University of Akron polymer scientists have developed a transparent electrode that could change the face of smartphones, literally, by making their displays shatterproof. Researchers demonstrated how a transparent layer of electrodes on a polymer surface could be extraordinarily tough and flexible, withstanding repeated scotch tape peeling and bending tests. Currently used coatings made of indium tin oxide are more brittle, most likely to shatter, and increasingly costly to manufacture.
Atomic-scale snapshots of a bimetallic nanoparticle catalyst in action have provided insights that could help improve the industrial process by which fuels and chemicals are synthesized from natural gas, coal, or plant biomass. A multi-national lab collaboration led by researchers with the U.S. Department of Energy’s Lawrence Berkeley National Laboratory has taken the most detailed look ever at the evolution of platinum/cobalt bimetallic nanoparticles during reactions in oxygen and hydrogen gases.
(Phys.org) A team of researchers at Worcester Polytechnic Institute in Massachusetts has developed a type of bar coding system that would be almost impossible for criminals to thwart. In this new effort, the researchers have come up with a way to allow for the creation of invisible bar codes that are nearly impossible to replicate after the fact. The idea revolves around several types of metal nanoparticles, each of which has a unique melting point. Mixing the nanoparticles together allows for creating unique thermal signatures.
DARPA’s Z-Man program has demonstrated the first known human climbing of a glass wall using climbing devices inspired by geckos. The historic ascent involved a 218-pound climber ascending and descending 25 feet of glass, while also carrying an additional 50-pound load in one trial, with no climbing equipment other than a pair of hand-held, gecko-inspired paddles. The novel polymer microstructure technology used in those paddles was developed for DARPA by Draper Laboratory of Cambridge, Mass.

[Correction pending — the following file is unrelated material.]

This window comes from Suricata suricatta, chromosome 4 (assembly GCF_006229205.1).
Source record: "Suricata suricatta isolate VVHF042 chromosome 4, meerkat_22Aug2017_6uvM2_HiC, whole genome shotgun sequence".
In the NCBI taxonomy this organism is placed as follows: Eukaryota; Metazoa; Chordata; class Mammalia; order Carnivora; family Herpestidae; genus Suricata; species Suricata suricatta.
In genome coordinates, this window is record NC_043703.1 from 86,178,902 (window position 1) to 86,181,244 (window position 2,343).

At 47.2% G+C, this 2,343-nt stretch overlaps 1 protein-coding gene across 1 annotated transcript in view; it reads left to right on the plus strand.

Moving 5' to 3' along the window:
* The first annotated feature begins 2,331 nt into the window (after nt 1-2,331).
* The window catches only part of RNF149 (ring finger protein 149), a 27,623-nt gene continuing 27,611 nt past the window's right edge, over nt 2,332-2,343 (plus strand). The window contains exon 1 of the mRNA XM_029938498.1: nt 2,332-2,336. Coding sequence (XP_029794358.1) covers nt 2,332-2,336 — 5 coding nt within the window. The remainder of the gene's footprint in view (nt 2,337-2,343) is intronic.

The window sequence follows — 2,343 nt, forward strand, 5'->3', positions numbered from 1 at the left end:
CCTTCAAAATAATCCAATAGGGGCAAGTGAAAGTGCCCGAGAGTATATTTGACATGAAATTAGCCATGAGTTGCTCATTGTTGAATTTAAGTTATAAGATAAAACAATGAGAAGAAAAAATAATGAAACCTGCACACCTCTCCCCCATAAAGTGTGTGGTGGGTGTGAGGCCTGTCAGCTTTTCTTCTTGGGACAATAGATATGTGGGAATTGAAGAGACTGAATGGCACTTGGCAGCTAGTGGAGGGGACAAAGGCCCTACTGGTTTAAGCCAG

Scientists have discovered a material that has the same extraordinary electronic properties as 2-D graphene, but in a sturdy 3-D form that should be much easier to shape into electronic devices such as very fast transistors, sensors, and transparent electrodes. The material, cadmium arsenide, is being explored independently by three groups, one of which includes researchers at the University of Oxford, SLAC, Stanford, and Lawrence Berkeley National Laboratory.
CSIRO has used solar energy to generate hot and pressurised ‘supercritical’ steam, at the highest temperatures ever achieved in the world outside of fossil fuel sources. Supercritical steam is a breakthrough for solar energy and means that one day the sun could be used to drive the most advanced power stations in the world, currently only driven by coal or gas. The world record, set in May this year, was at a pressure of 23.5 megapascals (a measure of force per unit area), and temperatures up to 570 degrees Celsius. It is the combination of pressure and temperature demonstrated at scale that makes this such a breakthrough for solar power.
When stem cells are used to regenerate bone tissue, many wind up migrating away from the repair site, which disrupts the healing process. But a technique employed by a University of Rochester research team keeps the stem cells in place, resulting in faster and better tissue regeneration. The key is encasing the stem cells in polymers that attract water and disappear when their work is done. The technique is similar to what has already been used to repair other types of tissue, including cartilage, but had never been tried on bone.